COOPER DISCOVERER: Hilldweller's Roots Discovery Tour


SE Expedition Society
It was a pleasant day, June 7, 1663, in Ulster County, NY, when suddenly everyone's lives were permanently changed. A tenuous peace had suddenly ended and the Second Esopus War had begun with the sacking of Hurley, a small village near Kingston. The Esopus warriors were successful in their attack and removed to the safety of the forest with 43 captives ---- two of whom, Sarah duBois and Joost Van Meteren, just small children at the time, were my ancestors.

Men from the village and Dutch soldiers searched and skirmished for 3 long months until they finally met the Esopus in battle and liberated the captives with the help of a Mohawk scout. During those three months the villagers had traveled across lands that white men had not seen before and, after peace was again established, they purchased considerable acreage, determined to build a new village.

While he was with his Indian captors, Joost had learned the Delaware language and many of their ways. The thrill of the event had lit a candle of wanderlust in the boy and, as he grew, it became apparent that he would be no farmer. He became known as The Indian Trader, The Dutchman on the Hudson.

He and his wife, Sarah duBois Van Meteren, had many children and many adventures. They traveled up and down the Hudson and Delaware Rivers, down to the Potomac, the Shenandoah Valley, and the Smokey Mountains. They and their descendants founded many towns during the years and left a lengthy legacy.

So began our adventure some 350 odd years later, to see some of the countryside that held the fascination of my ancestors, to walk in their footsteps, to gaze upon the valleys and hills as they did, to find their graves, to see their ancient homes, still preserved for posterity in several locations. My roots discovery tour.

My wife Mirtes and I, along with our dog, Jessi D. Wundermutt, left on a journey-of-discovery early in the morning, May 2014. Driving a Jeep Wrangler (equipped with Cooper DISCOVERER ST-Maxx tires) and pulling a Little Guy Silver Shadow teardrop trailer, we made for Price Lake for our first night of camping. Joost had been involved in battles with Catawba Indians in and around the Smokies and it seemed a good place to start. We also camped at Sherando Lake ----- Sherando was what Joost called the Shenandoah at the time.

Bill, Mirtes & Jessi at Price Lake
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SE Expedition Society
With a kind wind behind us and a fine interstate highway system below us, we made short work of our travels to New Paltz, NY, one of the many towns that my ancestors founded. We camped in a commercial campground (…the shame) and explored Historic Huguenot Street. There we found markers commemorating Louis duBois, the family patriarch, and were pleased to find that the old family home was the present-day welcome center.

The duBois family home, New Paltz, NY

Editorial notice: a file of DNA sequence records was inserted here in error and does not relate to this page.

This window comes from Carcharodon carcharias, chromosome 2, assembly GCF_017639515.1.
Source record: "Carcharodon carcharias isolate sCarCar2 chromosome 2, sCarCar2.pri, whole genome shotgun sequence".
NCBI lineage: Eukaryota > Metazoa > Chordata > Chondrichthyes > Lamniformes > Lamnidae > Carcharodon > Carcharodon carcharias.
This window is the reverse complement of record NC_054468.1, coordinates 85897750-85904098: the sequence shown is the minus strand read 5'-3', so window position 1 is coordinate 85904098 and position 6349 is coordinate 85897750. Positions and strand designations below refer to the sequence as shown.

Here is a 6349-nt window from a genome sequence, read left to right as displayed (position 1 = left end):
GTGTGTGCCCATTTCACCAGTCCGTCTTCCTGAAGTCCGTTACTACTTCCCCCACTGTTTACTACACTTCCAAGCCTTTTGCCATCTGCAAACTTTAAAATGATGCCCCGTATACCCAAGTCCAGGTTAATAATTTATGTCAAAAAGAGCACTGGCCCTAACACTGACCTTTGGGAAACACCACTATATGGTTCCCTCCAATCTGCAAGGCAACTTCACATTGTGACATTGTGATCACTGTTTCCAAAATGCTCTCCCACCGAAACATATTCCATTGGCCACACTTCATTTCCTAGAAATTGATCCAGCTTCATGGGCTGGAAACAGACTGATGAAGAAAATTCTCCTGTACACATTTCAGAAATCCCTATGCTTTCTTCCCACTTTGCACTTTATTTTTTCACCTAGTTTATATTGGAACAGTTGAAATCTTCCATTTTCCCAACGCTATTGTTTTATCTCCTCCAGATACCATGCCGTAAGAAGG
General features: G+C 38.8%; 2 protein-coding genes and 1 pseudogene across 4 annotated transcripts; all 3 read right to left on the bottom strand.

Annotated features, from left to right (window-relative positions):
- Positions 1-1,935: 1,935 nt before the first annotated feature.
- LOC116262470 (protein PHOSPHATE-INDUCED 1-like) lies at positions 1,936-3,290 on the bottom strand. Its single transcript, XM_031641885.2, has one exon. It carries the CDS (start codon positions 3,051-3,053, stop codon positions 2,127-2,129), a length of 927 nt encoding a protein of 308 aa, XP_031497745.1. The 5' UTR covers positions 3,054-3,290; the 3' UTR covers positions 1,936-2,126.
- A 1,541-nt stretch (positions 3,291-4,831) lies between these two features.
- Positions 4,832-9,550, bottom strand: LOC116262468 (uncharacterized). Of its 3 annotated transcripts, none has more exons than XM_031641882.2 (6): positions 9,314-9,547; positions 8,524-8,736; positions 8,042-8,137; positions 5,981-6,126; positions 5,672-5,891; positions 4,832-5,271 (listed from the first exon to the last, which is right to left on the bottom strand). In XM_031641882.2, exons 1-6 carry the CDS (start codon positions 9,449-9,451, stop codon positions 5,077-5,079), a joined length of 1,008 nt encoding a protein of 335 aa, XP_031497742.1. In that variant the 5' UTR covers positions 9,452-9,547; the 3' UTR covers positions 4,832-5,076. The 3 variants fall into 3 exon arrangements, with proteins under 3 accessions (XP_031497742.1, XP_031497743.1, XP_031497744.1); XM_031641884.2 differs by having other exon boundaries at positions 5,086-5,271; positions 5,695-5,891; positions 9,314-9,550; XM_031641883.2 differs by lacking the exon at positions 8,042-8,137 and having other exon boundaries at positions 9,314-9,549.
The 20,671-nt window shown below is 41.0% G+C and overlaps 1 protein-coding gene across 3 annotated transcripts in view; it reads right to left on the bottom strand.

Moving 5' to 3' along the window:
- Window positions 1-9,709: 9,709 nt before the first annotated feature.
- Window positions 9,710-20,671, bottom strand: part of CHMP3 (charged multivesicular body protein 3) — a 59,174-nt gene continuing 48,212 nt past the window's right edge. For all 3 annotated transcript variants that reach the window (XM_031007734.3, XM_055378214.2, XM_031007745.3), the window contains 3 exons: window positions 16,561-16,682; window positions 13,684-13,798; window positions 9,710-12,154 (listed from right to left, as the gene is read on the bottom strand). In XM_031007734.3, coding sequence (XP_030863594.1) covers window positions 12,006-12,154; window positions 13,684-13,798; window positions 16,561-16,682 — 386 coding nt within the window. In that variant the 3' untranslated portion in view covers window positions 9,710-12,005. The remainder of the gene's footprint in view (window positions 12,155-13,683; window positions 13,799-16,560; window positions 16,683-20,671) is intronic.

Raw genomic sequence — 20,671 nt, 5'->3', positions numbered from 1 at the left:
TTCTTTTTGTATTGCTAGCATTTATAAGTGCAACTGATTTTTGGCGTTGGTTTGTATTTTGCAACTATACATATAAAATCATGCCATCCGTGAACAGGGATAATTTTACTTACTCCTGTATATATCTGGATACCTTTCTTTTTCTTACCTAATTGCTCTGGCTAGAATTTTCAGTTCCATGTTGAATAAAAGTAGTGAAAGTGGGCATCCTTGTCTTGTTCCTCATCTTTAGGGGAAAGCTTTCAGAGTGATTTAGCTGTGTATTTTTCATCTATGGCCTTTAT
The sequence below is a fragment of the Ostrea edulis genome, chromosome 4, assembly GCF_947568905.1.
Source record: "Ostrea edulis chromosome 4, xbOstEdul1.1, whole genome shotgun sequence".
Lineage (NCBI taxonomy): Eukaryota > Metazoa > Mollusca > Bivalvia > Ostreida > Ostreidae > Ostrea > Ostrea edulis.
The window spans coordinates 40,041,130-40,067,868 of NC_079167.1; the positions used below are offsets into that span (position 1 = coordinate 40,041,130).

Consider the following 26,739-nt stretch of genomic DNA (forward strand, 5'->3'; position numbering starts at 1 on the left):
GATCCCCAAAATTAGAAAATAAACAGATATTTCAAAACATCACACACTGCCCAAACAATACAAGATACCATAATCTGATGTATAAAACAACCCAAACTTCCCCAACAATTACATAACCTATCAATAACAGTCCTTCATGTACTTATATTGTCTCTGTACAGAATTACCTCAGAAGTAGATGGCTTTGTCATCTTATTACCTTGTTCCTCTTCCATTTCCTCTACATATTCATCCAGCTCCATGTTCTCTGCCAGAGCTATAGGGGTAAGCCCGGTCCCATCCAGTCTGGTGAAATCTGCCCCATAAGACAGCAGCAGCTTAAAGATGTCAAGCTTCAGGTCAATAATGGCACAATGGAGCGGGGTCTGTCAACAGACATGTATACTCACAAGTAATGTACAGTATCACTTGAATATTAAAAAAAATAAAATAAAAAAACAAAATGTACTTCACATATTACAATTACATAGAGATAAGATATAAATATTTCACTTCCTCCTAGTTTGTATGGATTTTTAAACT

SE Expedition Society
New Paltz is a college town, an artsy town, a town with excellent restaurants, bakeries, etc. We had a very good time there, ate well, hiked, and enjoyed the friendliness of the overall atmosphere. I’m sure that Louis would like what has become of his little village.

New Paltz isn’t far from Lake George so we headed that way, intent upon visiting Fort William Henry, Fort Ticonderoga, and finding some moose in Vermont.
Lake George and Lake Champlain are painfully beautiful. Miles upon miles of countryside and scenery. It’s like driving through a Norman Rockwell painting.

We crossed from NY to VT via the Ticonderoga Ferry. The captain of the boat told us of a small local restaurant in a tiny village on the lake so we headed there. We found some interesting dirt roads to explore, all ending at the lake, but didn’t find the elusive moose we were after. But we did find some excellent food again.
There are no ugly roads in Vermont. It’s almost unnatural. Visit Vermont or you won’t understand….

Our Jeep, the sole vehicle on the Ticonderoga Ferry that day


SE Expedition Society
We wanted to see more of what Joost might’ve seen so, after Lake George, we made our way up the Hudson, around Lake Placid, and ultimately camped on Fish Creek Pond in northern NY. It’s a wonderful campground with 319 of its 355 sites sitting directly on the lake. We hiked and explored the region, finding more great restaurants and bakeries, and mingling with locals in the Lake Placid area.

Bill & Jessi watching the sunrise at Fish Creek Pond


SE Expedition Society
With sad hearts we turned the trusty Jeep southward and began our journey home. We took the Blue Ridge Parkway again, camped at The Peaks Of Otter, Doughton Park, & Mount Pisgah, and then reluctantly returned home. Like Joost, I long for the trail, the wide open places, adventure.
Luckily there’s still more to discover.

Mirtes & Jessi watching the sunset at Price Lake


Expedition Leader
:sombrero: Well done HD-

With satisfaction knowing that if the ferry failed--you coulda towedit with the JKU !

:costumed-smiley-007:snorkel: JIMBO


SE Expedition Society
Thanks, guys. It was a fun trip and pretty emotional for me.
I forgot to mention Vermont's maple syrup. Very addictive...


That's a pretty part of the country- having the family heritage adds so much more to it. Thanks for sharing that!!